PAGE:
Scan the list of past performers of Wheaton College’s Artist Series, and you’ll find a roster of the most acclaimed classical musicians.
That tradition continues Saturday, Nov. 17, with Grammy-nominated violinist Caroline Goulding joining the Camerata Chicago chamber orchestra at Edman Chapel.
But ask Tony Payne about his approach to the series and the longtime general manager doesn’t focus on the big names.
“It’s not just the name recognition of an artist anymore, but it’s the totality of the experience,” Payne said.
Now in its 63rd year, the program is building a more visual and intimate experience. Balcony seats are closed at the Edman venue this season. And a large screen, first introduced for a series performance by British violinist Charlie Siem, will join artists on stage for most events.
The screen captures expressions and technical skills — right down to fingers flying across a piano or the neck of a violin.
“A couple of people said, ‘I was all set not to like this, and then I enjoyed the concert so much more because it was all there for me,’” Payne said. “‘I experienced things in the concert that I’ve never experienced before.’”
Already backed by loyal subscribers, the series is wooing young audiences with performances starting a half-hour earlier at 7:30 p.m. And ticket prices for students of all ages are still $5. Even the face of promotional brochures is 20-year-old Caroline Goulding.
“We have to invest in the next generation,” Payne said.
Meanwhile, the program is expanding into nontraditional, informal venues. Listeners can sample music at preconcert talks, question-and-answer sessions, and dinners off-campus at local businesses offering discounts.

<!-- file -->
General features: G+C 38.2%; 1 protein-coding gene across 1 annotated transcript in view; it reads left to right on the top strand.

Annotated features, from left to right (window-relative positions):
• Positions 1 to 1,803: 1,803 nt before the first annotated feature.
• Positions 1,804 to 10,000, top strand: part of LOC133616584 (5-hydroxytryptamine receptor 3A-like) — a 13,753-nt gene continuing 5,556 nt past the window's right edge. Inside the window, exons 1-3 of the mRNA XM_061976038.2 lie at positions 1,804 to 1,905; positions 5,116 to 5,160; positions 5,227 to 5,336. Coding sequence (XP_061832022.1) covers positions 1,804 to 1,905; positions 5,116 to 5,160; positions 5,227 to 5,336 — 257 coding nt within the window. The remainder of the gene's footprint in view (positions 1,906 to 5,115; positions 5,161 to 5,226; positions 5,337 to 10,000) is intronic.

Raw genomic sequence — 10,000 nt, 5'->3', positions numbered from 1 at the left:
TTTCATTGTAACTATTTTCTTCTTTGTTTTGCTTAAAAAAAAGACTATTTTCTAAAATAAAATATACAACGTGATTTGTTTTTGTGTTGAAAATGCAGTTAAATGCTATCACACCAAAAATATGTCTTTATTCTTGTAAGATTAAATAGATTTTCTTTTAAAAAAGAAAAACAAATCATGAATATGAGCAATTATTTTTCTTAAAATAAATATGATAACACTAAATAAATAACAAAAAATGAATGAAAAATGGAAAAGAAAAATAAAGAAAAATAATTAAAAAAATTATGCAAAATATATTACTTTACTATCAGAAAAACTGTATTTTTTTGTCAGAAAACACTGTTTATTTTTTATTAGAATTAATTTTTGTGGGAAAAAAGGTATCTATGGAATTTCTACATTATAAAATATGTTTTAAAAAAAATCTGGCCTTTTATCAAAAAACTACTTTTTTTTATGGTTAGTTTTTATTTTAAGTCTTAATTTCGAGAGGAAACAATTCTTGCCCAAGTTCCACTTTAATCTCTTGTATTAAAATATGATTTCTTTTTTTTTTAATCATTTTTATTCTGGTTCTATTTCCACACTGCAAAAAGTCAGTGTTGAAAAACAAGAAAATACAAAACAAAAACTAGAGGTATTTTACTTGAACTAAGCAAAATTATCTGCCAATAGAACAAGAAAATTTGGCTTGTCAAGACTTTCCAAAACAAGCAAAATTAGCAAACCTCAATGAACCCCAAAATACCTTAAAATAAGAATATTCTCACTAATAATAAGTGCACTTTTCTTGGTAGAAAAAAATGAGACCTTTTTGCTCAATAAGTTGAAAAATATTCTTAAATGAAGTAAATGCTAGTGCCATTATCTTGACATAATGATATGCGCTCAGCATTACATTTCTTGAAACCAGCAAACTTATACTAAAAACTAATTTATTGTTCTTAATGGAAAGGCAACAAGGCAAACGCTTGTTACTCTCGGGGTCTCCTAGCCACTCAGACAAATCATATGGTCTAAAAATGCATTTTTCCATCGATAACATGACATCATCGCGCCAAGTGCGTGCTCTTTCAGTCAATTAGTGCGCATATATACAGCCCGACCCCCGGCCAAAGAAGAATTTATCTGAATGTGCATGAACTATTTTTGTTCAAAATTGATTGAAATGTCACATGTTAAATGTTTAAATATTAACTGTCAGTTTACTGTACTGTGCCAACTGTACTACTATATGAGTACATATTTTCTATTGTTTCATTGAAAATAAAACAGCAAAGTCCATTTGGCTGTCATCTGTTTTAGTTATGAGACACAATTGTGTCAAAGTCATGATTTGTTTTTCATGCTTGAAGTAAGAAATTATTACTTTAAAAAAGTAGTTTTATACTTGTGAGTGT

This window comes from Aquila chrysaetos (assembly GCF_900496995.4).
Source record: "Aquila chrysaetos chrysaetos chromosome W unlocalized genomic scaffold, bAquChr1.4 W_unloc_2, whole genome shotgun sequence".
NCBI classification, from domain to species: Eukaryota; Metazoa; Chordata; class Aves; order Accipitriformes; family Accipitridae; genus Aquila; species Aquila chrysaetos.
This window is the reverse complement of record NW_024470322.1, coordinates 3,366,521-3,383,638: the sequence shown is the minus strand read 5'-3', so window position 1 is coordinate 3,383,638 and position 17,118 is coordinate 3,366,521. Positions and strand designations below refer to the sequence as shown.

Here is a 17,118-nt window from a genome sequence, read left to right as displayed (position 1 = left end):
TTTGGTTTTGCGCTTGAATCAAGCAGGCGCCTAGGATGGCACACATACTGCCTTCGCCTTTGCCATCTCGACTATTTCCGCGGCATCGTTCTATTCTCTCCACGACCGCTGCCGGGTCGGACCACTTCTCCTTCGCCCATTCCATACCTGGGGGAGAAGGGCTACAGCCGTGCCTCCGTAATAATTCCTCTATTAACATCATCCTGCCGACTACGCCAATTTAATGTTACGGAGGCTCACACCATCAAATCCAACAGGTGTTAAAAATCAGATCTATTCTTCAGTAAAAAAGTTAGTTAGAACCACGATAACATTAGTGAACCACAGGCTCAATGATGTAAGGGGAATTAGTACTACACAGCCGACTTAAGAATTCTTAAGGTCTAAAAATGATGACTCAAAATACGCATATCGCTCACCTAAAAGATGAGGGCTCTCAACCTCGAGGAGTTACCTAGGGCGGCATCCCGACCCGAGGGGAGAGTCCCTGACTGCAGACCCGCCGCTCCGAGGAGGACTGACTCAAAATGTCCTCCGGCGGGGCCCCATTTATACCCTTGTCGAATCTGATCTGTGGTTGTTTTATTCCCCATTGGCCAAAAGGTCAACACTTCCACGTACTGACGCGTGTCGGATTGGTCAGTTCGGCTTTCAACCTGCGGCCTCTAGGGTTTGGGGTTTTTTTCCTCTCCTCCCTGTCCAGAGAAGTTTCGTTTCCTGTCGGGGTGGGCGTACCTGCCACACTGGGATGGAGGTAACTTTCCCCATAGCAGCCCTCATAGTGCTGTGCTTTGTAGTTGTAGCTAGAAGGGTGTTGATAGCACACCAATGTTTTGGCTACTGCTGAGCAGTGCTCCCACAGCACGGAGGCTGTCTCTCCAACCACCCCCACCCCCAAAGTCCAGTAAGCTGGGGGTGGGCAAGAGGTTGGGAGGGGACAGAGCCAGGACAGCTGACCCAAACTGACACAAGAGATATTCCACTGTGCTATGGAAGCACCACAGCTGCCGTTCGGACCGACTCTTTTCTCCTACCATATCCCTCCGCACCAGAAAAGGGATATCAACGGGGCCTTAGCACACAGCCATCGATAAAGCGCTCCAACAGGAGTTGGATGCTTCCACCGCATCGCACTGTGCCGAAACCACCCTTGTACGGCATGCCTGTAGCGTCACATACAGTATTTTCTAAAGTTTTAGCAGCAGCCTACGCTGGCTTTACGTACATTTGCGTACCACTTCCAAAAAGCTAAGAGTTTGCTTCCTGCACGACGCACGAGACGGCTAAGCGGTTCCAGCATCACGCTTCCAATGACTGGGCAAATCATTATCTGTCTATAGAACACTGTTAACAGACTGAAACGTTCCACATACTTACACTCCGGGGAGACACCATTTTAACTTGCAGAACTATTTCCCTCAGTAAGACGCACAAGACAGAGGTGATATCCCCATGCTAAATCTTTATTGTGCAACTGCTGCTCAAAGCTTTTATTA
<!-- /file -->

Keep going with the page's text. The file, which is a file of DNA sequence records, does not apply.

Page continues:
For artists, the series has developed into a “community residency,” says Drostan Hall, the Wheaton founder and music director of Camerata Chicago. The chamber orchestra, launched in 2003, returns after a lunchtime concert last year.
“What used to happen 20 years ago, you’d have a famous artist fly in and stay the night and do one rehearsal, one concert and then fly off again,” Hall said. “Now, it’s much more community-based, and you get to know the artist. There’s a sense of camaraderie.”
Hall, who began playing the violin at 4, approached Payne about a Camerata Chicago performance featuring Goulding after listening to her 2009 self-titled album.
“Isn’t everybody kind of taken with the idea of youthful genius?” Payne asked.
The heart of the artist series is classical music, but Payne is eyeing more visual artists for the program’s future.
A concert Feb. 9 will pair Hubbard Street 2 dancers with the Wheaton College Symphony Orchestra. The inaugural collaboration will include dancers improvising to symphonic pieces, Payne says.
The series continues with the China National Symphony Orchestra Feb. 21, and the Harlem String Quartet March 22.
The quartet boasts a repertoire spanning jazz and classical genres and credentials from some of the top music schools.
“They do bring some of the ethnic diversity,” Payne said. “They speak out of their own ethnic traditions.”
The season wraps up May 4 with the “Old Town School of Folk Music on the Road,” a sort of one-night music festival featuring Corky Siegel’s Chamber Blues, banjo picker Michael Miles and trio Sons of the Never Wrong.
The series has highlighted folk music before, but Siegel is “a wonder of the arts,” Payne said. The harmonica virtuoso brings together blues and classical styles.
“We are trying to create again another texture to appeal to wider audiences,” Payne said. “Now, that goes both ways because we want the traditional audience to see this as an opportunity and to embrace it.”
Ultimately, the series contributes to what Payne calls the cultural treasury in the area.
“It’s always reaching for something compelling, for something brilliant,” Payne said. “For me, personally, it’s the joy of music.”
For ticket information, call (630) 752-5010 or visit ArtistSeries.org.Copyright © 2014 Paddock Publications, Inc. All rights reserved.